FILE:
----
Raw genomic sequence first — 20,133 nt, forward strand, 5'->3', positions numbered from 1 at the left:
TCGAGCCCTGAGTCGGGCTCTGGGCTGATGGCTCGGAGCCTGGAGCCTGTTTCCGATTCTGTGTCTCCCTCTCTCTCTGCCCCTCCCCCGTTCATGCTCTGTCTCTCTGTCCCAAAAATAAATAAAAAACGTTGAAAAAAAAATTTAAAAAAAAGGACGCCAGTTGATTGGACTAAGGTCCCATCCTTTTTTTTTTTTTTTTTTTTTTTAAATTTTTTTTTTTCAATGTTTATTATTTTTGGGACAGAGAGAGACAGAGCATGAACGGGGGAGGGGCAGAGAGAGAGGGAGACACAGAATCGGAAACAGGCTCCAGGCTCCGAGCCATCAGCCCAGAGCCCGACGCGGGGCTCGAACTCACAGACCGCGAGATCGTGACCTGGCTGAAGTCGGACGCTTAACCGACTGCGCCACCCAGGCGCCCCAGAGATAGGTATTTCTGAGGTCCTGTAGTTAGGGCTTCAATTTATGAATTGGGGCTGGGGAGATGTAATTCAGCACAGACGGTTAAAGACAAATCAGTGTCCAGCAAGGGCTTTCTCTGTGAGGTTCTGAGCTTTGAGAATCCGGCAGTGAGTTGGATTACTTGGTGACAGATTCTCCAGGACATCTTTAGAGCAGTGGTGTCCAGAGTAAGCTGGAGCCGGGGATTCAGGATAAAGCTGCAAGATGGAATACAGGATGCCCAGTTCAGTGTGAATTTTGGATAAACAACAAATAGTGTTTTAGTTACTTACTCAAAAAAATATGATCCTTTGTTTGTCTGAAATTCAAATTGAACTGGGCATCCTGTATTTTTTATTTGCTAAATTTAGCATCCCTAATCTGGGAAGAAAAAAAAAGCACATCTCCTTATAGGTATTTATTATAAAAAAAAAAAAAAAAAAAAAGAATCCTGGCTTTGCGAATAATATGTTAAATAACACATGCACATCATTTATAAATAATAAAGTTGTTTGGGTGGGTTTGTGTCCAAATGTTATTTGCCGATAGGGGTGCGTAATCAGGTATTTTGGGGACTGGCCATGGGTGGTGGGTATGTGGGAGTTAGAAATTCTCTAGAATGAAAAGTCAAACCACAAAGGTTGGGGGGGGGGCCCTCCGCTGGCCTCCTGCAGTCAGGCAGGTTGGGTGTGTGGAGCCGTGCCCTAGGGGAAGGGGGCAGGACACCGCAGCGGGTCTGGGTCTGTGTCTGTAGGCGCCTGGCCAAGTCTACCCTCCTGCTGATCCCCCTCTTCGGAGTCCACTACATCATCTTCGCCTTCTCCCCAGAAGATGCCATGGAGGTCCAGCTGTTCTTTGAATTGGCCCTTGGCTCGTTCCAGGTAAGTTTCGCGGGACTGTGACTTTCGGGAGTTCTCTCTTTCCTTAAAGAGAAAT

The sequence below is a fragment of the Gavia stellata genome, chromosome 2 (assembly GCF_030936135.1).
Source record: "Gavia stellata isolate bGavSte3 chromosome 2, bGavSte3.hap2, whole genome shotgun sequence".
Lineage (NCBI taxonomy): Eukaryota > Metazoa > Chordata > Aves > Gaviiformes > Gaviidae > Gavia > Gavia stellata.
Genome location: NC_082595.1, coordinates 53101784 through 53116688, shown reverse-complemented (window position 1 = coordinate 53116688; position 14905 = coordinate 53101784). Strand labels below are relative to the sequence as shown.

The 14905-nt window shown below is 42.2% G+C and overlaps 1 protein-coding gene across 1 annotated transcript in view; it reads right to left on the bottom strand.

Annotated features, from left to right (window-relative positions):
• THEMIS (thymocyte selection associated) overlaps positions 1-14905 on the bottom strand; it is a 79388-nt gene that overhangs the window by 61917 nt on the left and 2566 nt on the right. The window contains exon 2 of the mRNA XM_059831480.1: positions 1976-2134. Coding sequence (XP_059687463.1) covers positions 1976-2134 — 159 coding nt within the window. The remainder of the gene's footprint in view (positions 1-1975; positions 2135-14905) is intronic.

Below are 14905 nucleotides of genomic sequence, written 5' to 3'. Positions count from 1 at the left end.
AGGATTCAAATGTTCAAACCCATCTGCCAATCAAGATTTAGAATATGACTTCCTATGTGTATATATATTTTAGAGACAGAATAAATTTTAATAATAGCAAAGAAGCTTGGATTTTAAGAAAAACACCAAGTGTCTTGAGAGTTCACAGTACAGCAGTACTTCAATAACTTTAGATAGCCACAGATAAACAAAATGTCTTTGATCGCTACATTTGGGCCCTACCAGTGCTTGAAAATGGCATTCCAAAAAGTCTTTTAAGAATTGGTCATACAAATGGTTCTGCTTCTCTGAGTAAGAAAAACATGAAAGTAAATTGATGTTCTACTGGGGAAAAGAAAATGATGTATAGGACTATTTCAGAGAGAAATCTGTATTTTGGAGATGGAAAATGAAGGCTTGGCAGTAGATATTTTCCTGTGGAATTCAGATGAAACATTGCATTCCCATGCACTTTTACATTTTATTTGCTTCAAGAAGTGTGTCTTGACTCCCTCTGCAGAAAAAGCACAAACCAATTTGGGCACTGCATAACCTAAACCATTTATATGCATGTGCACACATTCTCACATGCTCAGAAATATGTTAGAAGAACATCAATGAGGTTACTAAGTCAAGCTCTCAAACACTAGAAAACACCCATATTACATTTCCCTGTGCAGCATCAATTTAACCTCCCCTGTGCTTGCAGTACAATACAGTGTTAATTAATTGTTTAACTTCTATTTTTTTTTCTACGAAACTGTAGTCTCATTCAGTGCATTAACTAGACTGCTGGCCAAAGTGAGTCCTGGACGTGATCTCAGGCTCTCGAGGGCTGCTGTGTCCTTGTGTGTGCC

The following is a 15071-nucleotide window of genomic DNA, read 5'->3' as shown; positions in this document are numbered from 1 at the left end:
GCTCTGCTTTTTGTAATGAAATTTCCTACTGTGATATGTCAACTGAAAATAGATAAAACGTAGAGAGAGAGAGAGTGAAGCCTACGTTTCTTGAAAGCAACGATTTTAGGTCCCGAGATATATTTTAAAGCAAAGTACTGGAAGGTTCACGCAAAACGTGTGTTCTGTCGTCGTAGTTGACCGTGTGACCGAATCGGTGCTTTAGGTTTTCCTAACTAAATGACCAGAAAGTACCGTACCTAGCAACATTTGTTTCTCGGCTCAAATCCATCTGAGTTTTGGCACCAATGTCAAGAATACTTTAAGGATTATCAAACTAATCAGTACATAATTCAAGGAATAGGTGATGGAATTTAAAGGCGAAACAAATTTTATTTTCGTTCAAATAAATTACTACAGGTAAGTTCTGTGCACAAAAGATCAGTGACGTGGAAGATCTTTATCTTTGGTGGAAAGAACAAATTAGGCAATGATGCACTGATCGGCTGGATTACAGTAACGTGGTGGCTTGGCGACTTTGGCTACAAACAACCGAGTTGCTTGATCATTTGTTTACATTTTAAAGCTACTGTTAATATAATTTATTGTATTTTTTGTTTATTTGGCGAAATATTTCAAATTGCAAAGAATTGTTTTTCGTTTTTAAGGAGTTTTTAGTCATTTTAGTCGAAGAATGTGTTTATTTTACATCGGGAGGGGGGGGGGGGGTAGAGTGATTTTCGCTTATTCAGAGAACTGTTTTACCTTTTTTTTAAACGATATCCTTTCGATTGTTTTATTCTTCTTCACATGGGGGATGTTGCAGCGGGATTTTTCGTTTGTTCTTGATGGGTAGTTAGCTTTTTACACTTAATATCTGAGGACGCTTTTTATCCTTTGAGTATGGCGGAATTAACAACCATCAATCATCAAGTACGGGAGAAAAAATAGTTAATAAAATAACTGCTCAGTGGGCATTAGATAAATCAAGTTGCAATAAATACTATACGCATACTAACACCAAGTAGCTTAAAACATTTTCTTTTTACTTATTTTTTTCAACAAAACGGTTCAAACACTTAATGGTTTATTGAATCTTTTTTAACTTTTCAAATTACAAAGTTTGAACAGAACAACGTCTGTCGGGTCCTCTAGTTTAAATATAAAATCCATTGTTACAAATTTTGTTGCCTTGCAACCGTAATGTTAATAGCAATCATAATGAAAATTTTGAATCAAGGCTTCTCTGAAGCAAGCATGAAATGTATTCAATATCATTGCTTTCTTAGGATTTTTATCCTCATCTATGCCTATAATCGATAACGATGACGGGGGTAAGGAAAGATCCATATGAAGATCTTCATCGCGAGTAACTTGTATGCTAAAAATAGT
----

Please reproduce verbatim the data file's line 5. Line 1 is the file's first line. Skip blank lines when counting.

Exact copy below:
Lineage (NCBI taxonomy): Eukaryota > Metazoa > Chordata > Aves > Gaviiformes > Gaviidae > Gavia > Gavia stellata.